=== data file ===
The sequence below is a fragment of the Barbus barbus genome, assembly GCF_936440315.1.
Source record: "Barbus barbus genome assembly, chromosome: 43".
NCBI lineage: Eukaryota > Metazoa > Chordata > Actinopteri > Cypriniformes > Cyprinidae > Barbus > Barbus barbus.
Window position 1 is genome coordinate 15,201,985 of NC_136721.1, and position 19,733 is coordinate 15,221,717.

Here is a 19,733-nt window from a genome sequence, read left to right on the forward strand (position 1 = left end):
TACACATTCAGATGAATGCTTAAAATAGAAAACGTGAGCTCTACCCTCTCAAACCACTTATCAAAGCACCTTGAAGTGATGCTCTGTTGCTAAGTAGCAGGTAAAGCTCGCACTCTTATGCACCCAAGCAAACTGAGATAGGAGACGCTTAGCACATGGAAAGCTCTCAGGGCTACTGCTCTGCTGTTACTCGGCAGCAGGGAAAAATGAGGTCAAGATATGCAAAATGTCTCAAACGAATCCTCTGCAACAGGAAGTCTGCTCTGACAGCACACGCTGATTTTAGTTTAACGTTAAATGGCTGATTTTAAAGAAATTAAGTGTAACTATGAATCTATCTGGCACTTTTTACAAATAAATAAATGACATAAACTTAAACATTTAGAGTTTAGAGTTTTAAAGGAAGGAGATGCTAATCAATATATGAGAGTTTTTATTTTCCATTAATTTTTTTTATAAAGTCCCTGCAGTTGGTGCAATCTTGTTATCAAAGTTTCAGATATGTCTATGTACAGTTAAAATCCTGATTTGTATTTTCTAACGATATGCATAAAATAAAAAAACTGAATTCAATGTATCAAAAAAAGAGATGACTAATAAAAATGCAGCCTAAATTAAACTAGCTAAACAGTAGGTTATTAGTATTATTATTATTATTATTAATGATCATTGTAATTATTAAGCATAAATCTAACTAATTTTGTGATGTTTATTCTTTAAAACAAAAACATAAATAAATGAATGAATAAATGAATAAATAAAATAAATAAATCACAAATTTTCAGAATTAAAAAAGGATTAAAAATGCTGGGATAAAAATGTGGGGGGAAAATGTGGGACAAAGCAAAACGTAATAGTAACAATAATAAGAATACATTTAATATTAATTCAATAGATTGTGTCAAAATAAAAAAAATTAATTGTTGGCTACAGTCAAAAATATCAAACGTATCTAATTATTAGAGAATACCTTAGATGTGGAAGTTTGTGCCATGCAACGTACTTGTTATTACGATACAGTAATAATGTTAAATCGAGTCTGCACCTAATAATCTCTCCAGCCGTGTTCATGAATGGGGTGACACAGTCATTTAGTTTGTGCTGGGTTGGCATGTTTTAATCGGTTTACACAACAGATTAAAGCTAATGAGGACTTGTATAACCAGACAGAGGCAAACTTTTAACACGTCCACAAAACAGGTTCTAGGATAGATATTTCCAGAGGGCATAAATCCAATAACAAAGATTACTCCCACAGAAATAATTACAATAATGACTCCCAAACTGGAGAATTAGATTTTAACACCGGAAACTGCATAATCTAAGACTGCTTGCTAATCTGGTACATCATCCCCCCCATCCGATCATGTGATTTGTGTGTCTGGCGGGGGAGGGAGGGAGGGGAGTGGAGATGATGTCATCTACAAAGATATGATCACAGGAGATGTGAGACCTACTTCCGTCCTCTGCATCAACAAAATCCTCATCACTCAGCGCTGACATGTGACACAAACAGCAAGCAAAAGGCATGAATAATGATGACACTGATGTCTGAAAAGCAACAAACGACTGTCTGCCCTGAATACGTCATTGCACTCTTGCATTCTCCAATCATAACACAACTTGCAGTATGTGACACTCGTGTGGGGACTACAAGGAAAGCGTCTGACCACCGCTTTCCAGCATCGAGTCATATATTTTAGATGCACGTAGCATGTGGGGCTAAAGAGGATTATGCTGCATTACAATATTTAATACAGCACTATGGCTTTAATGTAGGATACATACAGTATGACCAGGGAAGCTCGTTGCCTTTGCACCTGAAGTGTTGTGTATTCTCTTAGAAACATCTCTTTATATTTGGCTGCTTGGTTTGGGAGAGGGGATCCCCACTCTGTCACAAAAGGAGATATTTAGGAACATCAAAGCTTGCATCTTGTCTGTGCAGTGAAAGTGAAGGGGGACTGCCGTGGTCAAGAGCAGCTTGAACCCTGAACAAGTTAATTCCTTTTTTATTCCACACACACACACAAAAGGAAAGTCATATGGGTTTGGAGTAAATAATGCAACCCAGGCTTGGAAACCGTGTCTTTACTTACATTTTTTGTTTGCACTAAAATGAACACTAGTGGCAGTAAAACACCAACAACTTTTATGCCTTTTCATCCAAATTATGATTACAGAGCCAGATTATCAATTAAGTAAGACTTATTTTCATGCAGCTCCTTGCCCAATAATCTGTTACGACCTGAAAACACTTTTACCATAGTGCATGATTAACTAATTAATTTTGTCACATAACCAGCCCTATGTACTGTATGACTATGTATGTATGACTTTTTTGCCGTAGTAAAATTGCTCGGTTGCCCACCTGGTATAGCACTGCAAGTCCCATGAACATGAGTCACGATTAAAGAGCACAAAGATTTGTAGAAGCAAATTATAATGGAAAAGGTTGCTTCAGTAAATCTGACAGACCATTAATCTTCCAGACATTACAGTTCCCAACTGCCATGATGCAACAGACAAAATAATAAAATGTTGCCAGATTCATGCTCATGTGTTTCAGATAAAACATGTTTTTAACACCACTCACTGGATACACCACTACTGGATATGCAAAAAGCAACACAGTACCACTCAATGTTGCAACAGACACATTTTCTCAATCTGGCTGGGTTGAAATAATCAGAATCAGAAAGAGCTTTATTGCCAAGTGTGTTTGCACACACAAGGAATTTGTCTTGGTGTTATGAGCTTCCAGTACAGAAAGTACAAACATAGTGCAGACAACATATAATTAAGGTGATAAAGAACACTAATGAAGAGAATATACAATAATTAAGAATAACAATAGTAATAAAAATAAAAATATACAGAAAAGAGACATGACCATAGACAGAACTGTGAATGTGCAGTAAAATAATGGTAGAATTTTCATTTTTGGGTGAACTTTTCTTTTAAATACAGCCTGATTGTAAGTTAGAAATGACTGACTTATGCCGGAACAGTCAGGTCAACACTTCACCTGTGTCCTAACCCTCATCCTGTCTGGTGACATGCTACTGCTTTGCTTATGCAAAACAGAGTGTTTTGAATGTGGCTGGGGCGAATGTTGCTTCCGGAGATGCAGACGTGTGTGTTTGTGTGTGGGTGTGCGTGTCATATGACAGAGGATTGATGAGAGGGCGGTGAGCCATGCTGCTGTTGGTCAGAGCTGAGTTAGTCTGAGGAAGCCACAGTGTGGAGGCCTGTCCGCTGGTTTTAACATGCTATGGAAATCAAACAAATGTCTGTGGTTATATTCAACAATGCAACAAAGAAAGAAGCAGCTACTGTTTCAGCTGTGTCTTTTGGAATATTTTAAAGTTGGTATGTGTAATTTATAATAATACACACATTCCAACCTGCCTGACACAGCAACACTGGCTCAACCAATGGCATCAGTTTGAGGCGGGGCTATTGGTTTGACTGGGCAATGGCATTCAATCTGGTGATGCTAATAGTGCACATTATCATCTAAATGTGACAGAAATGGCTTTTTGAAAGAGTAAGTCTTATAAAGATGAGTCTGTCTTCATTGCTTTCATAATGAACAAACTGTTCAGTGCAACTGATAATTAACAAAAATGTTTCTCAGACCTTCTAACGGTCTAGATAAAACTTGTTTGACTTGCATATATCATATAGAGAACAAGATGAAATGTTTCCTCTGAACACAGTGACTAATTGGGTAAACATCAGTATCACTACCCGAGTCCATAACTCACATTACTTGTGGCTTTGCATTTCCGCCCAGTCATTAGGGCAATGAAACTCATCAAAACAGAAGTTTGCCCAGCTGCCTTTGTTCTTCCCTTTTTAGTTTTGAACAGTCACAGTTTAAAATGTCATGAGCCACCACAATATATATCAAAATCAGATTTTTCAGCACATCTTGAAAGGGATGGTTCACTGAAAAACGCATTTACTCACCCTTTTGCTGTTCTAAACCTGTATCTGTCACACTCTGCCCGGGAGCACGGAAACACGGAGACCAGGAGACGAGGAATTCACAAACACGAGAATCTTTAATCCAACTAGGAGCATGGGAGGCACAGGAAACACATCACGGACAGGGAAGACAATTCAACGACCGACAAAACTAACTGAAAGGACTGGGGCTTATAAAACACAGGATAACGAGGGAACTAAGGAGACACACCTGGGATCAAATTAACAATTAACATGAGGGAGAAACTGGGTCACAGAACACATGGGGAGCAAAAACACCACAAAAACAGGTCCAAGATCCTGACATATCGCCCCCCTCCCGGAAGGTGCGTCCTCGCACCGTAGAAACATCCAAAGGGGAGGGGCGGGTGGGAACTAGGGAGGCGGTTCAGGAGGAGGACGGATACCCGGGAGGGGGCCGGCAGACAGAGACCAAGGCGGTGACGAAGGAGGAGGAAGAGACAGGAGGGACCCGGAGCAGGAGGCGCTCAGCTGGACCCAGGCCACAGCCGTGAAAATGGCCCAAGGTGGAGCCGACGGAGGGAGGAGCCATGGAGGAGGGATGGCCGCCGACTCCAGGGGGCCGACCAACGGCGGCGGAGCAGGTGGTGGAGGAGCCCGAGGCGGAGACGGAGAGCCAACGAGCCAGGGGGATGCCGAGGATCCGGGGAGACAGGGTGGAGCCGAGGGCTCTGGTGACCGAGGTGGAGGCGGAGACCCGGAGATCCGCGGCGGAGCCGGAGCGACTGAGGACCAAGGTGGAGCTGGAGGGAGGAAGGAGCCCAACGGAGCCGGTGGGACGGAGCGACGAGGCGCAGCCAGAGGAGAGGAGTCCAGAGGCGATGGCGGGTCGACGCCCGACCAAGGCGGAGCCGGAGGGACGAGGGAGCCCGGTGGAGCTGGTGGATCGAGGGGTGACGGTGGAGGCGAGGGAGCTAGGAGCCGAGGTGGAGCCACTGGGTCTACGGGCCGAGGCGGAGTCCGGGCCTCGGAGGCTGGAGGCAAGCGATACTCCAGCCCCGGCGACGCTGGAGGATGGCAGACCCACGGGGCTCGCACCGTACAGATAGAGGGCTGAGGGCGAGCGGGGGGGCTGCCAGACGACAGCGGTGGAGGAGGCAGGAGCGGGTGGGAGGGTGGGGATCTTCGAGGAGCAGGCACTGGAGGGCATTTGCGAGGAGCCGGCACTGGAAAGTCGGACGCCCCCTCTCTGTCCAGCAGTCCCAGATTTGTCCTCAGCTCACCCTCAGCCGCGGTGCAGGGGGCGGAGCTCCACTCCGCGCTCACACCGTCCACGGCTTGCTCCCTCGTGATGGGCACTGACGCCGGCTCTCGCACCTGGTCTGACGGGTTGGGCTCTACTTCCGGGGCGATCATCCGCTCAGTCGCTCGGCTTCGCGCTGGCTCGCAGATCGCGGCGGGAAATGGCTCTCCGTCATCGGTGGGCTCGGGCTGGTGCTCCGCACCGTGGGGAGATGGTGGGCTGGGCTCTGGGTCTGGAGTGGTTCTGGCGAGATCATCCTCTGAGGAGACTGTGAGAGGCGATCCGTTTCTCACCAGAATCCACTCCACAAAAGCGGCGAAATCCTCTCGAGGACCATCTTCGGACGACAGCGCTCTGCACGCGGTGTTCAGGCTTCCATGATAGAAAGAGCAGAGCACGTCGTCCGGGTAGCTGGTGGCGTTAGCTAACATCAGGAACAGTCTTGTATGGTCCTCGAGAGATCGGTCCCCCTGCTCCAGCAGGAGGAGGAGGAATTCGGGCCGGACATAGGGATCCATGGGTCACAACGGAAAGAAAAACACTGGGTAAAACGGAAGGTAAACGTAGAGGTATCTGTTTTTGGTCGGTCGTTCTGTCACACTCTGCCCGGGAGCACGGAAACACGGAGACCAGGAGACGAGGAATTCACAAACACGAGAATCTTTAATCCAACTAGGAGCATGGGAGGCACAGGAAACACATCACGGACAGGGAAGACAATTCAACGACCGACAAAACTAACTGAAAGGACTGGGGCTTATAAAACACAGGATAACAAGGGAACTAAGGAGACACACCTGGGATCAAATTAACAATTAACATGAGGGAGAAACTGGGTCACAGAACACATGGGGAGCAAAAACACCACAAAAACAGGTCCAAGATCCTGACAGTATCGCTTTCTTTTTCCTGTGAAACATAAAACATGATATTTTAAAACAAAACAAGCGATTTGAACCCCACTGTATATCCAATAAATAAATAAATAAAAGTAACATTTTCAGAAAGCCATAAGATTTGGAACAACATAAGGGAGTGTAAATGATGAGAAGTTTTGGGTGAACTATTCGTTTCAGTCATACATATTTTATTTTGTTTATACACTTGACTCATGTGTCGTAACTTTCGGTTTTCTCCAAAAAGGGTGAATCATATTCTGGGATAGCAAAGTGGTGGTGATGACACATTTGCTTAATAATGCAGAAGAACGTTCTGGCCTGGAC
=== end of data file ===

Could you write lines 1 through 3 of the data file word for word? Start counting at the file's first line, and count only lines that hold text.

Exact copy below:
The sequence below is a fragment of the Barbus barbus genome, assembly GCF_936440315.1.
Source record: "Barbus barbus genome assembly, chromosome: 43".
NCBI lineage: Eukaryota > Metazoa > Chordata > Actinopteri > Cypriniformes > Cyprinidae > Barbus > Barbus barbus.